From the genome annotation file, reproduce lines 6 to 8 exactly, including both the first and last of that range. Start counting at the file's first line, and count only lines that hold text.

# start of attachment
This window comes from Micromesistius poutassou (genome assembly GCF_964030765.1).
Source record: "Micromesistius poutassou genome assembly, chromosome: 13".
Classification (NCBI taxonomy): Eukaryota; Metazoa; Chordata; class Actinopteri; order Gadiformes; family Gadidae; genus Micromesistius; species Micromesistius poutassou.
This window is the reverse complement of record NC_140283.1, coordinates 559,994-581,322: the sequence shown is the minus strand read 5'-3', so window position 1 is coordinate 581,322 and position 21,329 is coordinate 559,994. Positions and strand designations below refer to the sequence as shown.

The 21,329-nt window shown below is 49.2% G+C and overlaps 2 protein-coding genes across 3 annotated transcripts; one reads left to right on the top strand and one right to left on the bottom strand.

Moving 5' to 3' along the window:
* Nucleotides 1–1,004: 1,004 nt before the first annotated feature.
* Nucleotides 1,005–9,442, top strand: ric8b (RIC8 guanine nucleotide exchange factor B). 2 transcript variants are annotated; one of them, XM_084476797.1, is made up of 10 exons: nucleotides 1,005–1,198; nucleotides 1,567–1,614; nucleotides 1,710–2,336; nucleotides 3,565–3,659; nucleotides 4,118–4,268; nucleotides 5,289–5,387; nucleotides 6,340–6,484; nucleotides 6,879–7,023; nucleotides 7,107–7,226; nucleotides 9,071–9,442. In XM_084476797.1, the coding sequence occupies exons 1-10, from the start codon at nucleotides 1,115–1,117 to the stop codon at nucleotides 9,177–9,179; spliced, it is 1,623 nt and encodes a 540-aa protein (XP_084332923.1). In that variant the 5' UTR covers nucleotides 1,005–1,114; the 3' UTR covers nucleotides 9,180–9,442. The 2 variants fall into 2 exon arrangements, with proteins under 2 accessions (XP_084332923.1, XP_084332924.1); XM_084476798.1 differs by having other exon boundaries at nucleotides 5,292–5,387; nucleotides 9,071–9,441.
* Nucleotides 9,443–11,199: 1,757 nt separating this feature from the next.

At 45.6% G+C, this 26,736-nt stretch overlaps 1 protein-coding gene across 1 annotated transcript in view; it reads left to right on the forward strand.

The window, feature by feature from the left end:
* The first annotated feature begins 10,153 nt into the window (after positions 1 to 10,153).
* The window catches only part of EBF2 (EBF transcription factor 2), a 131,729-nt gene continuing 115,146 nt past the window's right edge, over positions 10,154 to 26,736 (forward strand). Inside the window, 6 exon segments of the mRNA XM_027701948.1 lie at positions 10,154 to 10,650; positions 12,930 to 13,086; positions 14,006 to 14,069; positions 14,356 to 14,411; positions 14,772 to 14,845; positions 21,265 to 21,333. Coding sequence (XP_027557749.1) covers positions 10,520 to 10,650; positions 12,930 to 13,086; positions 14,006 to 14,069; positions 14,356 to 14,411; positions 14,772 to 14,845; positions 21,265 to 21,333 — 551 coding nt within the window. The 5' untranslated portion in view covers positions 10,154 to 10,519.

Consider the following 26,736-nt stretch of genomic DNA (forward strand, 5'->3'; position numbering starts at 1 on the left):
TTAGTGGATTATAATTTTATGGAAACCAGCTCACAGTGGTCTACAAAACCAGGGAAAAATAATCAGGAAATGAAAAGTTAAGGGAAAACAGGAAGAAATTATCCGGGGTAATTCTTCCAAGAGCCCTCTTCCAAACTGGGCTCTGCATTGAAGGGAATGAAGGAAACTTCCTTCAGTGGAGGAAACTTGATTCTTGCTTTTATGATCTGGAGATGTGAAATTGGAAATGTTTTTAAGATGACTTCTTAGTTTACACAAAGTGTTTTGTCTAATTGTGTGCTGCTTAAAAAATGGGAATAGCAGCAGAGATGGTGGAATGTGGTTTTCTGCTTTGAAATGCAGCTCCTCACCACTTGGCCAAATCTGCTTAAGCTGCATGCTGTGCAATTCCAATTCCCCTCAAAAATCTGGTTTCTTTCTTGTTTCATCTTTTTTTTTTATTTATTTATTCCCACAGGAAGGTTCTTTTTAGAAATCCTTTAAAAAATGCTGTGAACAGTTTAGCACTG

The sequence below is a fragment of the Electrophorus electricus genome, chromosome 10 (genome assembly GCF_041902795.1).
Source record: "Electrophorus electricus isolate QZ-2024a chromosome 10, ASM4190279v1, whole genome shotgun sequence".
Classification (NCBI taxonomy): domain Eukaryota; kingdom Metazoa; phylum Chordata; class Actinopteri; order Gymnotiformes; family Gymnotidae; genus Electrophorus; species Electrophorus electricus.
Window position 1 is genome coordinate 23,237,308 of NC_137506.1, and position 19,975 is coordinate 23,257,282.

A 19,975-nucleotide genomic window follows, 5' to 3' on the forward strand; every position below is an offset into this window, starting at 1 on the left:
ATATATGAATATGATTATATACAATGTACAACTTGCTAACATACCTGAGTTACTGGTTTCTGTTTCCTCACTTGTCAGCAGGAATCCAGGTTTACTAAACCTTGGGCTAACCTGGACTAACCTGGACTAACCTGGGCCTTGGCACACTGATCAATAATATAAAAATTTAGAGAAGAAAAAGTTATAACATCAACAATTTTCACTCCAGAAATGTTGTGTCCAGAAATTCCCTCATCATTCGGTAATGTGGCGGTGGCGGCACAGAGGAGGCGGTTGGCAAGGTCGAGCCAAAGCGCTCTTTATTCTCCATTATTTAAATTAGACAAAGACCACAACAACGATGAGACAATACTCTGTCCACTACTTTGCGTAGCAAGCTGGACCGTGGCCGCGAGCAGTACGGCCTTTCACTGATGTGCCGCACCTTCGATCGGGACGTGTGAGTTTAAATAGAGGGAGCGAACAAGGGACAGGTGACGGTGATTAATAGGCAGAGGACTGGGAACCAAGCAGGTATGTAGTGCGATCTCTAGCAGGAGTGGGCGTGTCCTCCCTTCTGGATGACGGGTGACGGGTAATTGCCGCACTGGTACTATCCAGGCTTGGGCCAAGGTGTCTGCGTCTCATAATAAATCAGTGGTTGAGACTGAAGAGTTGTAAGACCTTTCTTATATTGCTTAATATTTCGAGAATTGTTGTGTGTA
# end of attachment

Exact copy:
Moving 5' to 3' along the window:
* Nucleotides 1–1,004: 1,004 nt before the first annotated feature.
* Nucleotides 1,005–9,442, top strand: ric8b (RIC8 guanine nucleotide exchange factor B). 2 transcript variants are annotated; one of them, XM_084476797.1, is made up of 10 exons: nucleotides 1,005–1,198; nucleotides 1,567–1,614; nucleotides 1,710–2,336; nucleotides 3,565–3,659; nucleotides 4,118–4,268; nucleotides 5,289–5,387; nucleotides 6,340–6,484; nucleotides 6,879–7,023; nucleotides 7,107–7,226; nucleotides 9,071–9,442. In XM_084476797.1, the coding sequence occupies exons 1-10, from the start codon at nucleotides 1,115–1,117 to the stop codon at nucleotides 9,177–9,179; spliced, it is 1,623 nt and encodes a 540-aa protein (XP_084332923.1). In that variant the 5' UTR covers nucleotides 1,005–1,114; the 3' UTR covers nucleotides 9,180–9,442. The 2 variants fall into 2 exon arrangements, with proteins under 2 accessions (XP_084332923.1, XP_084332924.1); XM_084476798.1 differs by having other exon boundaries at nucleotides 5,292–5,387; nucleotides 9,071–9,441.